Other important reforms to intestacy laws amend language to simplify terms and remove the stigma and disparate treatment afforded to children born out of wedlock and formerly classified as “illegitmate.” The terms legitimate and illegitmate have been deleted and the definition of children has been simplified.

Additionally, grandparents are no longer distinguished based on maternal or paternal connections. Finally, in situations where great grandparents and their descendants were set to inherit under the old laws, now the property would go to stepchildren.

Domestic Partners Gain Inheritance Rights if They are Registered

A new provision in Maryland intestacy laws allows a non-married partner to inherit if that partner is a registered domestic partner. Registration and compliance with requirements give a domestic partner many but not all of the same inheritance rights as a spouse. This includes preference as a Personal Representative of the estate.  

Partners who want to register their partnership and secure inheritance rights need to file a Declaration with the Register of Wills. Once registered, the partnership will remain in effect until one or both partners take affirmative legal action to dissolve it.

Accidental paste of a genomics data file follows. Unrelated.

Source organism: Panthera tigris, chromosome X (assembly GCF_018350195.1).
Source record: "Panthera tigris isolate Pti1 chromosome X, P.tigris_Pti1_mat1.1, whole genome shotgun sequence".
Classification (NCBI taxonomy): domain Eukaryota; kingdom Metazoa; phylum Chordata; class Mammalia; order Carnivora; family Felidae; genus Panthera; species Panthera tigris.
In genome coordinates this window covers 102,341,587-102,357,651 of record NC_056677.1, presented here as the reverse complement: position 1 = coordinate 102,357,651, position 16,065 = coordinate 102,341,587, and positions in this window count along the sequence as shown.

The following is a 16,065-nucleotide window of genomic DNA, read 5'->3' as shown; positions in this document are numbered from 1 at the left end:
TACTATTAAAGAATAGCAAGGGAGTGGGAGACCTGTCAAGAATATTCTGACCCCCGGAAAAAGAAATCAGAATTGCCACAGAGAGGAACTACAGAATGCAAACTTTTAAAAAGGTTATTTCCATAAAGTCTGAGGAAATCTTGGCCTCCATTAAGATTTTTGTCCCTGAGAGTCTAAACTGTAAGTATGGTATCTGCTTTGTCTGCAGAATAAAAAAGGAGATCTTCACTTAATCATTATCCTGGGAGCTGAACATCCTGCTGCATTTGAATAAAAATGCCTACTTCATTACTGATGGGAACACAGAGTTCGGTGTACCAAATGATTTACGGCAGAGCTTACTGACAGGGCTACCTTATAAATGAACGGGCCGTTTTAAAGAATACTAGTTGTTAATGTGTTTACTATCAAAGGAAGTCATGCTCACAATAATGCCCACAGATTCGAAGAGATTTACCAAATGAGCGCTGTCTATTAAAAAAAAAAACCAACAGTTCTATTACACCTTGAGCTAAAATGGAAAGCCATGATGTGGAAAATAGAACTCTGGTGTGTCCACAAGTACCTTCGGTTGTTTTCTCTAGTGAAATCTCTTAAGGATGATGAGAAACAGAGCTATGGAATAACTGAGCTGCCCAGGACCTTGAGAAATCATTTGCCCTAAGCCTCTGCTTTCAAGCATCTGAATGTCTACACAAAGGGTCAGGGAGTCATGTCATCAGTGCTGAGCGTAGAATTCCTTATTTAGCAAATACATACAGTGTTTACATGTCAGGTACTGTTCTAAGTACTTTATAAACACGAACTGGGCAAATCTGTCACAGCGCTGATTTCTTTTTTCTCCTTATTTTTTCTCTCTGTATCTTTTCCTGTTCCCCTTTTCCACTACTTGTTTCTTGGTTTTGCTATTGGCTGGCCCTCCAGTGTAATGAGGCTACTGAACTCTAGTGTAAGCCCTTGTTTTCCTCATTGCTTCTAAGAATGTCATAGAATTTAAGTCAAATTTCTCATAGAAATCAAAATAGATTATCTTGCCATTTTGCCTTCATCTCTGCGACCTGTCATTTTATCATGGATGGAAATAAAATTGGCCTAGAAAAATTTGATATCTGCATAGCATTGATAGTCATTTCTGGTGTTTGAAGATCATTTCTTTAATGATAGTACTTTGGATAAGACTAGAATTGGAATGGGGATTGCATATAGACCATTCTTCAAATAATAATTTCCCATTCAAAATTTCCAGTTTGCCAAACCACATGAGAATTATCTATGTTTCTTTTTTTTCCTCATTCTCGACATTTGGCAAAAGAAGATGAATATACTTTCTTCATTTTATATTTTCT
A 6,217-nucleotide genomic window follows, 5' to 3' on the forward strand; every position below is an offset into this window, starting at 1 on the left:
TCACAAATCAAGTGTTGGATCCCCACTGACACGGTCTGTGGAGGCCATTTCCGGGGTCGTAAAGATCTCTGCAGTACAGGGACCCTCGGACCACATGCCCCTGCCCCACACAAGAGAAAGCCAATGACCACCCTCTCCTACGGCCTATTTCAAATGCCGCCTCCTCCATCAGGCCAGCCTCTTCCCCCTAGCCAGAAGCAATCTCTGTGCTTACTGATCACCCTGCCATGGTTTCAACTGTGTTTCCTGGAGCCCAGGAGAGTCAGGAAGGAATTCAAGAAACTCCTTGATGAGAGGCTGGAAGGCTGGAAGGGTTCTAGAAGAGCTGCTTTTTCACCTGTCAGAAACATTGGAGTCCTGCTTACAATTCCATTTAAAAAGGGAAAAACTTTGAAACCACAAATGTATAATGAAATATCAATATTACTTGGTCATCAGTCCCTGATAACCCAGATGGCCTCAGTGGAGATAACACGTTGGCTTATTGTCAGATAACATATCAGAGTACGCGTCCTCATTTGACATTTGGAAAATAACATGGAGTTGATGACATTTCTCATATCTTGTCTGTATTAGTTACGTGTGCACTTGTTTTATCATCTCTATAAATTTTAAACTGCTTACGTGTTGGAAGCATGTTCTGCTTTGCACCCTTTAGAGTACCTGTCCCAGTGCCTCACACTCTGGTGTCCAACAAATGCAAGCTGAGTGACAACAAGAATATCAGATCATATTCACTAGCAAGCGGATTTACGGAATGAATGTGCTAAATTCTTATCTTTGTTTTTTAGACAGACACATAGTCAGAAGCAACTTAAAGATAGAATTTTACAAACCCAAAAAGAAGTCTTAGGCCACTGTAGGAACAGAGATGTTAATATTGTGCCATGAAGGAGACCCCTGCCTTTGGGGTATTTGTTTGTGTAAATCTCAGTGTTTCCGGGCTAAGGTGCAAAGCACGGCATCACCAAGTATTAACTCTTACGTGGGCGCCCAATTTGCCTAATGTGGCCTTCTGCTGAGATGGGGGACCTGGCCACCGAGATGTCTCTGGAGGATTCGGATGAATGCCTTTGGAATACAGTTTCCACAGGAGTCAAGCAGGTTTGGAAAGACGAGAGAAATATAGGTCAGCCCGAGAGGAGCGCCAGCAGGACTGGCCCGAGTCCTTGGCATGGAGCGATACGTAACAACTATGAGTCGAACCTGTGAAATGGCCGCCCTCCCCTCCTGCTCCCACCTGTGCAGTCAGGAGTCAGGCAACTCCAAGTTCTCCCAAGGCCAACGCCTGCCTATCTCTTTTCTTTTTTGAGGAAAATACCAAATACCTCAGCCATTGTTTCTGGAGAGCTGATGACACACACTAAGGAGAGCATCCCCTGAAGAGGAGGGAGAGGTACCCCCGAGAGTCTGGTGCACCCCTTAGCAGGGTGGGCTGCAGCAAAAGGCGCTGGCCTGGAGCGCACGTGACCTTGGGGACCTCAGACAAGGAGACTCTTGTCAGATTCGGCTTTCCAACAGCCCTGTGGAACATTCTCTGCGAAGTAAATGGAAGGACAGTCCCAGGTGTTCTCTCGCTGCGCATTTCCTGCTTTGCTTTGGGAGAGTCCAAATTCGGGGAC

Intestacy Reform is Not Enough to Protect Your Loved Ones

The reforms in intestacy laws offer additional protections for some family members at the expense of others. The only way to be certain that your loved ones receive the support you want is to create your own estate planning documents.  When you work with an experienced estate planning attorney, you can specify who you want to manage your affairs, determine who should receive your property, and name individuals you trust to make decisions on your behalf if you become incapacitated.  

You will be in charge rather than the government. This provides peace of mind for your family and assures them of your love and regard.

Jimeno & Gray, P.A. Can Protect Your Family’s Inheritance

Planning can make all the difference between leaving a secure future for your family and leaving a confusing financial mess subject to unnecessary tax liability. At Jimeno & Gray, P.A., we understand all the laws and circumstances that can impact your future, and we work to develop plans to conserve your resources so that you can provide for your loved ones in the short and long term.

To schedule a confidential consultation to discuss how we can protect your family, contact our team today.

Meet Our Team

Attorney Greg Jimeno of MarylandAttorney Greg Jimeno of Maryland

Gregory P. Jimeno, Esquire


Attorney Frank Gray of Maryland

Frank C. Gray, Jr., Esquire.


Attorney Magaly Bittner of Maryland

Magaly Delisse Bittner, Esquire


Attorney Jessica H. McConnell, Esq.

Jessica McConnell, Esquire


Attorney Greg Jimeno of MarylandAttorney Greg Jimeno of Maryland

Alex Avioli-Bent


Attorney Jessica H. McConnell, Esq.

Erin Finn


Attorney Frank Gray of Maryland

Karen Nolasco


Attorney Magaly Bittner of Maryland

Robyn Youssef

Intake Specialist

Attorney Greg Jimeno of MarylandAttorney Greg Jimeno of Maryland

Lisa Eckstorm

Office Manager and Funding Coordinator